The Russian battled through the top half of the draw to face Austria's Jurgen Melzer after all the fitness problems that have blighted his season so far.
Youzhny still standing despite injury troubles
DUBAI // Considering how savagely this year's Dubai Championships have been hit by injuries and illness it is a small wonder that Mikhail Youzhny is still standing and looking forward today to his fourth semi-final at the Aviation Club. Youzhny, who won one of those previous three semis in 2004 before becoming one of Roger Federer's four final conquests here, battled through the top half of the draw to face Austria's Jurgen Melzer in spite of the fitness problems that have blighted his season so far.
A right wrist injury forced him to default in the Australian Open before his intended third round match, while his hopes of winning the Marseille final against Sweden's Robin Soderling earlier this month were scuppered by a hamstring strain which is still bothering him. The Russian, whose celebration trademark here in previous years was to adopt the profile of a soldier with an imaginary gun, had too much firepower for his quarter-final opponent Janko Tipsaravic who had risen to dizzy heights the previous evening to claim the prize scalp of Andy Murray.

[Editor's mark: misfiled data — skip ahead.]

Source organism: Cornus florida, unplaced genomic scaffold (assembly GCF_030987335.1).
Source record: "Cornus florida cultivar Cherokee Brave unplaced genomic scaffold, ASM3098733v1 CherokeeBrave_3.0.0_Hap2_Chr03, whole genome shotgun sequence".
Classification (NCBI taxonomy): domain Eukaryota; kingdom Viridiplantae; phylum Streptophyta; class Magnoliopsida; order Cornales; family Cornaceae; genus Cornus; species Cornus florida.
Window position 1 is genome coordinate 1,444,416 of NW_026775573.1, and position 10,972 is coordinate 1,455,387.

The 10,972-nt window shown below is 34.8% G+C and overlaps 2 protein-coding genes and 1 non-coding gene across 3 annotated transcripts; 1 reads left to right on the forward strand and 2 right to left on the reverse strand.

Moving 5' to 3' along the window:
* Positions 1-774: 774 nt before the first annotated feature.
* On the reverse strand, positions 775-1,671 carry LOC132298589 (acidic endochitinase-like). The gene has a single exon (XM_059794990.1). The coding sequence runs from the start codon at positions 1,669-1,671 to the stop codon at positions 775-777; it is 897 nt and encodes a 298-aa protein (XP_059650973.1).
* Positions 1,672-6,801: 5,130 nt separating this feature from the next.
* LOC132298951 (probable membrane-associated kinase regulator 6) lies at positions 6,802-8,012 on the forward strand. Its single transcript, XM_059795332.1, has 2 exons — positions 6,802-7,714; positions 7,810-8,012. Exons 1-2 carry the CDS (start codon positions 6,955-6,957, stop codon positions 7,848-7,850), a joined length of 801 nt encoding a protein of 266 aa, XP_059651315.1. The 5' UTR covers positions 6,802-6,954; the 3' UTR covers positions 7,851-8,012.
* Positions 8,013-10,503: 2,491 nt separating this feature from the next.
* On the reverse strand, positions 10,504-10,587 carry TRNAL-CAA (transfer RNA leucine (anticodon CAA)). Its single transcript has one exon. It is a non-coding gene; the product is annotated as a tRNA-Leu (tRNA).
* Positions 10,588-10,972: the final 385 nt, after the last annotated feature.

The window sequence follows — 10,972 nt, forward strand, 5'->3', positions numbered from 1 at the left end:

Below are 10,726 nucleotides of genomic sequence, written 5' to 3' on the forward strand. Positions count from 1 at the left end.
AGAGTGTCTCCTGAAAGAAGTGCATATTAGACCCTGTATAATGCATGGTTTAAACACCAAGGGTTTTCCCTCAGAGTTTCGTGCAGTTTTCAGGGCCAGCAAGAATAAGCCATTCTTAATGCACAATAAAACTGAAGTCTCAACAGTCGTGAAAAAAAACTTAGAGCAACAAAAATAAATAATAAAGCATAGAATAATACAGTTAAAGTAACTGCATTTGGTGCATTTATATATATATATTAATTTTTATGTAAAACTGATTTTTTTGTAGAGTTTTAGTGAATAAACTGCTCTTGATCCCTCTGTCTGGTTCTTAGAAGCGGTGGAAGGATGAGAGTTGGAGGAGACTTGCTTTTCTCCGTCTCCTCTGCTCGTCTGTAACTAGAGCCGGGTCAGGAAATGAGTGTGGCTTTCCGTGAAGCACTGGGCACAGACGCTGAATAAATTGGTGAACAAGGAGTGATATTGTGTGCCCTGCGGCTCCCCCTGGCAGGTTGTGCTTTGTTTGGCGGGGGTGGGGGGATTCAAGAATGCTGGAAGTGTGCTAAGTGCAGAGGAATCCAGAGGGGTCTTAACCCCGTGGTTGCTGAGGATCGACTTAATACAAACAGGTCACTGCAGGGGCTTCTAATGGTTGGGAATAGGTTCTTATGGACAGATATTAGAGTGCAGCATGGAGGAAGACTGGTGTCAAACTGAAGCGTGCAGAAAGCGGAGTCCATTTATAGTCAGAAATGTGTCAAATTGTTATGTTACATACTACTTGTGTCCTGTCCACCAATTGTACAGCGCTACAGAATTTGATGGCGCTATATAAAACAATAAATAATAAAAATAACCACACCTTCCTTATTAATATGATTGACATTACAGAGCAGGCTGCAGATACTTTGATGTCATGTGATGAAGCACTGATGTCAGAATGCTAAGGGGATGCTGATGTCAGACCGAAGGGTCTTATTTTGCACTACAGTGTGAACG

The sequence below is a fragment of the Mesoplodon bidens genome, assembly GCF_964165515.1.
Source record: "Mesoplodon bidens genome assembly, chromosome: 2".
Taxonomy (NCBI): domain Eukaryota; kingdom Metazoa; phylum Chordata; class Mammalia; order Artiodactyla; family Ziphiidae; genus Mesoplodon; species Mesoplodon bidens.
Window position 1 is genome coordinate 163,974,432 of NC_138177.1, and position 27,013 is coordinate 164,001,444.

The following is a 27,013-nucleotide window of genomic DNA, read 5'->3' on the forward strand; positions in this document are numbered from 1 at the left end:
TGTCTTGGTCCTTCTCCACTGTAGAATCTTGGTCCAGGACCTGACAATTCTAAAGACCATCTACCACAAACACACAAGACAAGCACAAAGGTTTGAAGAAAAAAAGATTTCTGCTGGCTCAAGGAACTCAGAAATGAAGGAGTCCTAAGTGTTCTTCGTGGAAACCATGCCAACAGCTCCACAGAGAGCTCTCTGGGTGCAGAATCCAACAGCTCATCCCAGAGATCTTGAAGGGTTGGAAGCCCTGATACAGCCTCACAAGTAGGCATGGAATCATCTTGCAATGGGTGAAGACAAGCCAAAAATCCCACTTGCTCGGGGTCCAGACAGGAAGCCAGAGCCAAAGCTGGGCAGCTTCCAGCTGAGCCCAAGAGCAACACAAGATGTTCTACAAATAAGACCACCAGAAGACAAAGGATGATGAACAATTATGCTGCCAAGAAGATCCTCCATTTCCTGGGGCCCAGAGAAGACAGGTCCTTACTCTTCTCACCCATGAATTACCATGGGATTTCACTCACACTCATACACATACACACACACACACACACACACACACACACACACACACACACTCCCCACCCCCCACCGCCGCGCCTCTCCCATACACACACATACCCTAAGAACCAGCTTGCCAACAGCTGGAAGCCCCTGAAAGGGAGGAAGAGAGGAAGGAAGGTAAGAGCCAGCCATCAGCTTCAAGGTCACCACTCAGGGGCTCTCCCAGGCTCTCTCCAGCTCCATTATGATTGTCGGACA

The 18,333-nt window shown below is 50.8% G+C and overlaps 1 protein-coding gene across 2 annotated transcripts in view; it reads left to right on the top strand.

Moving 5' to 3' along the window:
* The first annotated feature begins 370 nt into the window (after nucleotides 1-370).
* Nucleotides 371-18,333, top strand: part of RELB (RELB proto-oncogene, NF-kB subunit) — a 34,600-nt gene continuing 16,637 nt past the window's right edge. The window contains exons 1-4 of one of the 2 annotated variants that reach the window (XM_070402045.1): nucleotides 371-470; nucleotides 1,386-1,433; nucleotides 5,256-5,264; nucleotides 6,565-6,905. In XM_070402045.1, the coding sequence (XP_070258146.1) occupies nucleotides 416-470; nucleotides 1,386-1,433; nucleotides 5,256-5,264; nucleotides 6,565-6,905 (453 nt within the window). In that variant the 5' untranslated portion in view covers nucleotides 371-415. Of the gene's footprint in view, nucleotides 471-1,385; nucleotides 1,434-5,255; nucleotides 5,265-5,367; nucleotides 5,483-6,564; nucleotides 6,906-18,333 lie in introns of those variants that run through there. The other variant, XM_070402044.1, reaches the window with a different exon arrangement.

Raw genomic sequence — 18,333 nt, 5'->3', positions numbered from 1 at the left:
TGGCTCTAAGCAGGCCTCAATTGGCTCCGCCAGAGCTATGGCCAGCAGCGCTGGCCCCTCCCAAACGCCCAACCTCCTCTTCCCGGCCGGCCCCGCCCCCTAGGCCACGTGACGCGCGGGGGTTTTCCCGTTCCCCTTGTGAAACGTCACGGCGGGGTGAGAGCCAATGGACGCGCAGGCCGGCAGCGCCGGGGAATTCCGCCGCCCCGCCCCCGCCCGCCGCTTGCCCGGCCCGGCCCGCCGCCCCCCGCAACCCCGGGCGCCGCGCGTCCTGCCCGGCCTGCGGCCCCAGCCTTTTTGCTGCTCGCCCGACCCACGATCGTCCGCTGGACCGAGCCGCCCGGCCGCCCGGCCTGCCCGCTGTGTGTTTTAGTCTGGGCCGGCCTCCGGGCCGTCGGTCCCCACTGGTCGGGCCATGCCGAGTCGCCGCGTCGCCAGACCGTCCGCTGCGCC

Youzhny sensed that a gallant Tipsarevic was close to a spent force as he carved out yesterday's relatively comfortable 6-3, 6-4 victory. "I had a big advantage today because Janko had a really tough match last night," said Youzhny, grateful that he had extra recovery time after his second-round win over German qualifier Bjorn Phau. "Janko made more mistakes than me which was the key to the match."
The outcome of the 92-minute contest was determined by Youzhny pouncing on the only break point he had in the opening set to make an important breakthrough in the eighth game and he repeated the feat in the seventh game of the second set to make it 2-2 in his career meetings with Tipsarevic. Youzhny is hoping that he will not be embarrassed for a third time this year by his incapability to complete a match. "My wrist feels a bit better than my leg," he said. "But I can still feel the hamstring injury. We play so many tough matches one after another that this kind of thing happens to players sometimes."